Category Archives: math problems

Horse Math Problem: Solved!

This problem recently went viral.


My first reaction was “Hooray! Another math problem went viral.” But beyond that I found it really interesting to troll through the thousands of comments. And this problem illustrates an important issue. People were all able to correctly figure out what a horse, pair of boots, and horseshoe had to equal. Their mistake came when they substituted in the last step.


Pair of Horseshoes=4

One Horseshoe=2

Pair of boots=2

One boot=1

So what does 1 + 10 x  2 equal?


Why? Because you multiply first and then add. PEMDAS, or the order of operations guides us hear. So it is not a matter of opinion or debate. In math we have a prescribed way of doing things just so we can avoid massive internet confusion like what we have witnessed with this problem.

MATHCOUNTS Problem of the Week

Lately I’ve been doing a lot of research on prealgebra. Most of us don’t think about it as much as the high school math subjects but I’m starting to think a strong foundation in the content covered in prealgebra would eliminate so much of the stress many students experience in high school.

MATHCOUNTS is a middle school math competition that produces lots of great resources if you’re working on prealgebra concepts. One that I recently discovered is their problem of the week. Here is this week’s problem:


So many great skills are covered here. It is a great resource for a co-op or as a supplement. I’d try doing them on Fridays with your 7th or 8th grader.

Probability and Punxsutawney Phil

From the archives…

Here are a few math problems to keep your math skills warmed up on this cold February 2nd 🙂


1. A groundhog is a true hibernator. When it hibernates, its heart rate can drop from seventy-five beats per minute to five beats per minute. In four hours, how many fewer heartbeats will a hibernating groundhog have than a groundhog not hibernating?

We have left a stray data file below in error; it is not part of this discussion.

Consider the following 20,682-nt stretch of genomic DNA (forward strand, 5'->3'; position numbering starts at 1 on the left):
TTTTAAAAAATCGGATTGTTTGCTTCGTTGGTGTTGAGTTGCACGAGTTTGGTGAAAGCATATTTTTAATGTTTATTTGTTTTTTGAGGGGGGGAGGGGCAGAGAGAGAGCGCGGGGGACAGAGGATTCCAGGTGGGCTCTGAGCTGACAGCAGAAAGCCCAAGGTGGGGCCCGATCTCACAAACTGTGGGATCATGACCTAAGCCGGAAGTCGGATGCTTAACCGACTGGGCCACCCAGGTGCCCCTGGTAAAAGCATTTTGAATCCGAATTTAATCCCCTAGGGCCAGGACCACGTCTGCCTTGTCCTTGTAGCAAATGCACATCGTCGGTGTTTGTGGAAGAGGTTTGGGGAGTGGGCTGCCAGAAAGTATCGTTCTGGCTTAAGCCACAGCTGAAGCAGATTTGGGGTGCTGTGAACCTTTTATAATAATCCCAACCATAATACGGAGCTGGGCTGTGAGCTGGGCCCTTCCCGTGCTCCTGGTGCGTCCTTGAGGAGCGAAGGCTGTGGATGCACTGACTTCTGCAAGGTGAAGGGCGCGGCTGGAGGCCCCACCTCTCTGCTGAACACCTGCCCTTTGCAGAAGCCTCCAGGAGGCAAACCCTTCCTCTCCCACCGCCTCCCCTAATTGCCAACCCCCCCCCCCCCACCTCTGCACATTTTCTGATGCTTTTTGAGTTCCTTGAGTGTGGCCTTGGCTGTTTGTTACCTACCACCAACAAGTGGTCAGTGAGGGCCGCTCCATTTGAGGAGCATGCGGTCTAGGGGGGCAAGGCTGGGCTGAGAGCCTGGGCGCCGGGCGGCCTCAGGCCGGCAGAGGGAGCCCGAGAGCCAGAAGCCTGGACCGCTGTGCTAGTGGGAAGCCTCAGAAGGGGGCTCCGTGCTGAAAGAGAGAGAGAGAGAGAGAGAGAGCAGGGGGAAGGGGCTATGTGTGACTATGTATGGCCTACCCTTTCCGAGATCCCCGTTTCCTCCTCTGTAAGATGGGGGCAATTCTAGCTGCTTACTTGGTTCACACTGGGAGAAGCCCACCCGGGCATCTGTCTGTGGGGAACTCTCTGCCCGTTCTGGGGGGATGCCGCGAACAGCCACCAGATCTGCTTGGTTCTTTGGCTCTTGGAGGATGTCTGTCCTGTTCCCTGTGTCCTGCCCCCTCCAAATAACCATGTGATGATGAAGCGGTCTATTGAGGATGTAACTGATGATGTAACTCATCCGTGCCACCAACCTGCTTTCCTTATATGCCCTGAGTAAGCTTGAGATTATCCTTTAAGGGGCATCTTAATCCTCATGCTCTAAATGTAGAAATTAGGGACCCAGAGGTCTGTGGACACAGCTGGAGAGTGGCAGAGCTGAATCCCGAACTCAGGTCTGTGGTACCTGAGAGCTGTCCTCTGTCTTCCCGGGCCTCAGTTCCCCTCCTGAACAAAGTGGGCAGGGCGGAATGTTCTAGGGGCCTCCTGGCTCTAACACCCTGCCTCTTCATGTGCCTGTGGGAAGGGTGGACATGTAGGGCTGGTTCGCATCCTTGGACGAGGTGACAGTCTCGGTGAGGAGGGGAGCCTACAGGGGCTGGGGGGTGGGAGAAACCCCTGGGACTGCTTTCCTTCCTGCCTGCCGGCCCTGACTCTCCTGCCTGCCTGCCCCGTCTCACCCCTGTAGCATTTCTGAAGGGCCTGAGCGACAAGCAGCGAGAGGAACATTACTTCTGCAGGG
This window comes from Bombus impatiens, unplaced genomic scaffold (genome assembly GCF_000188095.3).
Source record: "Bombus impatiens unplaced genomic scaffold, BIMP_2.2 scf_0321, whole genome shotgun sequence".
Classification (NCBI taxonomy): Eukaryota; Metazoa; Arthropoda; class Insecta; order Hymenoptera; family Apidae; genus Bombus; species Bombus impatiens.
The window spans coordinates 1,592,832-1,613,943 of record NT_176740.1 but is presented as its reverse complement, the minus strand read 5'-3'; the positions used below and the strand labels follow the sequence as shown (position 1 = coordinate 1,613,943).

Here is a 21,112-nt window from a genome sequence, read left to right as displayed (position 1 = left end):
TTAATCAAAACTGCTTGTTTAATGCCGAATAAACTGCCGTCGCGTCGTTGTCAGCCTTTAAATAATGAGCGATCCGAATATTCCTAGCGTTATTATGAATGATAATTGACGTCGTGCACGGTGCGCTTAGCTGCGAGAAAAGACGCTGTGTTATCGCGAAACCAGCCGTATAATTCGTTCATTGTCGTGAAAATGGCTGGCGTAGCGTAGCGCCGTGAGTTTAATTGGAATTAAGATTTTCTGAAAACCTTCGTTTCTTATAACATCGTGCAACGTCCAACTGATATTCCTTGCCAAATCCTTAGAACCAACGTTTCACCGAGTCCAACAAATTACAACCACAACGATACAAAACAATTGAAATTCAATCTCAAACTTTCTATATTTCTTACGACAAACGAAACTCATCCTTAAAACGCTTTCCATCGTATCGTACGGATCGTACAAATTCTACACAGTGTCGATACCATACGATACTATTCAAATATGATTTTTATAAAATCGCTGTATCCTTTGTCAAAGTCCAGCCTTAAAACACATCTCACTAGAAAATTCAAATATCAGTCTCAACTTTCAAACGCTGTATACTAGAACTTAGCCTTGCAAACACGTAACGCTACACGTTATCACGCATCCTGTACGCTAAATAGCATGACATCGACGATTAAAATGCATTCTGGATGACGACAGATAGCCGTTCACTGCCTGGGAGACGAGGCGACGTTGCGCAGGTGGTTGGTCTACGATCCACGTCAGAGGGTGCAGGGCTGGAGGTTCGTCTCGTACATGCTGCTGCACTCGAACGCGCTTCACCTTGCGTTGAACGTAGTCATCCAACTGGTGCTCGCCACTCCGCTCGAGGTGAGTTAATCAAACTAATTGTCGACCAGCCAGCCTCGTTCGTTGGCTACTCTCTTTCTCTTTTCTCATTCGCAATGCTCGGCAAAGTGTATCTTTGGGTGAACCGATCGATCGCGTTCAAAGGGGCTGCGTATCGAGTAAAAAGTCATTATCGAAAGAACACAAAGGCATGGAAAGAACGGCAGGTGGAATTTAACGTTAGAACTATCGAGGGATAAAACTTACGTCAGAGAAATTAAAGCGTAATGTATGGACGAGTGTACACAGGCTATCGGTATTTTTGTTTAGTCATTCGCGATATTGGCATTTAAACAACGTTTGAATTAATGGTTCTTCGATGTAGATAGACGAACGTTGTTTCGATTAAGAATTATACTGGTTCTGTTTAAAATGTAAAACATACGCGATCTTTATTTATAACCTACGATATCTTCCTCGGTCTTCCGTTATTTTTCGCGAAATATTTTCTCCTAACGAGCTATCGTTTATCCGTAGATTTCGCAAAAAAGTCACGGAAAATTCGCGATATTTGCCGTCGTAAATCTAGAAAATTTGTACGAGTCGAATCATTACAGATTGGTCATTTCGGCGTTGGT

2.When Phil came out of his burrow in 1971, it was negative fourteen degrees Fahrenheit. If the temperature this year is thirty-five degrees Fahrenheit, how much warmer will it be than it was in 1971?

3. If Punxsutawney Phil sees his shadow on the first Monday in February, then legend says that winter will last 6 more weeks. In 118 years, Phil has seen his shadow 104 times. (a) What is the probability that Phil will see his shadow on a randomly chosen Groundhog Day? (b) What kind of probability is this?

The answers are here.


*Problems 1 and 2 taken from edhelper

*Problem 3 taken from

Photo Credit: PoliticsPA

Problem Solving in Algebra 1

In my Algebra 1 class problem solving is a main emphasis. Each week the students have a special problem to complete on Fridays. It normally involves several steps and some creative thinking. Here is one from last week:

sample POW

This problem was taken from Drexel University’s problems of the week.

When students respond their written explanation is just as important as the mathematical methods they used. Here is an excellent response I received last week:

First I made t = time in hours that has passed by since 8:15 { so at 8:15, t=0} 
then I have
(0,50) and (1.5, 62) 

for (time, temperature in Fahrenheit). Forming a linear equation here. I first had to determine the slope. That will be 
m = (62 – 50) / (1.5 – 0) 
m = 8 

Since the y-intercept (50), then I wrote the linear equation through slope-intercept form. I came up with
y = mx + b 

I replaced y with F for temperature in Fahrenheit, and x with t for time and ended up with